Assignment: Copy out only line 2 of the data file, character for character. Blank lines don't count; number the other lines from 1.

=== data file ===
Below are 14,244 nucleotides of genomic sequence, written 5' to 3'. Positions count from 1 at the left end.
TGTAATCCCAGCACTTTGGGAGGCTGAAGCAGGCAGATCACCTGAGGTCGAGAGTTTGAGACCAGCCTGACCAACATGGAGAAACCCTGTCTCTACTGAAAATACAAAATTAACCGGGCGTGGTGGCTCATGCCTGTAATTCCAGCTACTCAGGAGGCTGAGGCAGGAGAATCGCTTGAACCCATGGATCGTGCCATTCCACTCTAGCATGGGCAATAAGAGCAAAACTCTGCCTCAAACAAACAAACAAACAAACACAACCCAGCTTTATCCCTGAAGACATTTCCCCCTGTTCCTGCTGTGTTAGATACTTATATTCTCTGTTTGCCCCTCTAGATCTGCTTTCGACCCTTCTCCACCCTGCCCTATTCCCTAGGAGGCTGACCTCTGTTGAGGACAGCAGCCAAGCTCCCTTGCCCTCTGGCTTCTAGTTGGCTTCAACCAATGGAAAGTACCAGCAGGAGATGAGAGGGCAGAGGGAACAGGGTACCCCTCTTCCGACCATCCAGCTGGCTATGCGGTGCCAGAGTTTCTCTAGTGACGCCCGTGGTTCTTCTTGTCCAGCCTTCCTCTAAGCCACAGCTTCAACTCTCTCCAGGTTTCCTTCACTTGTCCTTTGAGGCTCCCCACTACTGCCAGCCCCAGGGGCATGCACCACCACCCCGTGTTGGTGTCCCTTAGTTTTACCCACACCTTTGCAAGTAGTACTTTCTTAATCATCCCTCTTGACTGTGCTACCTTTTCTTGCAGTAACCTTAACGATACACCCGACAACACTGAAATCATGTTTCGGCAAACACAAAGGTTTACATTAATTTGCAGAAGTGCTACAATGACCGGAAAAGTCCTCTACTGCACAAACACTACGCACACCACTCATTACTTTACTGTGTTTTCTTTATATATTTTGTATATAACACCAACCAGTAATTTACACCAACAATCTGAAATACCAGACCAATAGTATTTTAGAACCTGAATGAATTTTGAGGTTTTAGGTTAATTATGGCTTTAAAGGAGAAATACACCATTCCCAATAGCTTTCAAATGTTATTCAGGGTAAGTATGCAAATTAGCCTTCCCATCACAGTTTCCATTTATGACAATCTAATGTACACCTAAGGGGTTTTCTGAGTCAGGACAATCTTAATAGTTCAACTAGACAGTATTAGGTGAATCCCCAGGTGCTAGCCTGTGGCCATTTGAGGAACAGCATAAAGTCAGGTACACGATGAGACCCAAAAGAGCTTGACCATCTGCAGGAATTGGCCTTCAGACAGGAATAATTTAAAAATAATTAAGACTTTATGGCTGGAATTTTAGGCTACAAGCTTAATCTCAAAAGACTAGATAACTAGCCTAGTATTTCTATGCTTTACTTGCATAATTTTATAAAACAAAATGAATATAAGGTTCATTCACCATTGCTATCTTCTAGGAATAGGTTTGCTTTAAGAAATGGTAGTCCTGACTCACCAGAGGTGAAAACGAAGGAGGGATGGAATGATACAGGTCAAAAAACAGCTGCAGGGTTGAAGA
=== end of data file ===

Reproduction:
TGTAATCCCAGCACTTTGGGAGGCTGAAGCAGGCAGATCACCTGAGGTCGAGAGTTTGAGACCAGCCTGACCAACATGGAGAAACCCTGTCTCTACTGAAAATACAAAATTAACCGGGCGTGGTGGCTCATGCCTGTAATTCCAGCTACTCAGGAGGCTGAGGCAGGAGAATCGCTTGAACCCATGGATCGTGCCATTCCACTCTAGCATGGGCAATAAGAGCAAAACTCTGCCTCAAACAAACAAACAAACAAACACAACCCAGCTTTATCCCTGAAGACATTTCCCCCTGTTCCTGCTGTGTTAGATACTTATATTCTCTGTTTGCCCCTCTAGATCTGCTTTCGACCCTTCTCCACCCTGCCCTATTCCCTAGGAGGCTGACCTCTGTTGAGGACAGCAGCCAAGCTCCCTTGCCCTCTGGCTTCTAGTTGGCTTCAACCAATGGAAAGTACCAGCAGGAGATGAGAGGGCAGAGGGAACAGGGTACCCCTCTTCCGACCATCCAGCTGGCTATGCGGTGCCAGAGTTTCTCTAGTGACGCCCGTGGTTCTTCTTGTCCAGCCTTCCTCTAAGCCACAGCTTCAACTCTCTCCAGGTTTCCTTCACTTGTCCTTTGAGGCTCCCCACTACTGCCAGCCCCAGGGGCATGCACCACCACCCCGTGTTGGTGTCCCTTAGTTTTACCCACACCTTTGCAAGTAGTACTTTCTTAATCATCCCTCTTGACTGTGCTACCTTTTCTTGCAGTAACCTTAACGATACACCCGACAACACTGAAATCATGTTTCGGCAAACACAAAGGTTTACATTAATTTGCAGAAGTGCTACAATGACCGGAAAAGTCCTCTACTGCACAAACACTACGCACACCACTCATTACTTTACTGTGTTTTCTTTATATATTTTGTATATAACACCAACCAGTAATTTACACCAACAATCTGAAATACCAGACCAATAGTATTTTAGAACCTGAATGAATTTTGAGGTTTTAGGTTAATTATGGCTTTAAAGGAGAAATACACCATTCCCAATAGCTTTCAAATGTTATTCAGGGTAAGTATGCAAATTAGCCTTCCCATCACAGTTTCCATTTATGACAATCTAATGTACACCTAAGGGGTTTTCTGAGTCAGGACAATCTTAATAGTTCAACTAGACAGTATTAGGTGAATCCCCAGGTGCTAGCCTGTGGCCATTTGAGGAACAGCATAAAGTCAGGTACACGATGAGACCCAAAAGAGCTTGACCATCTGCAGGAATTGGCCTTCAGACAGGAATAATTTAAAAATAATTAAGACTTTATGGCTGGAATTTTAGGCTACAAGCTTAATCTCAAAAGACTAGATAACTAGCCTAGTATTTCTATGCTTTACTTGCATAATTTTATAAAACAAAATGAATATAAGGTTCATTCACCATTGCTATCTTCTAGGAATAGGTTTGCTTTAAGAAATGGTAGTCCTGACTCACCAGAGGTGAAAACGAAGGAGGGATGGAATGATACAGGTCAAAAAACAGCTGCAGGGTTGAAGA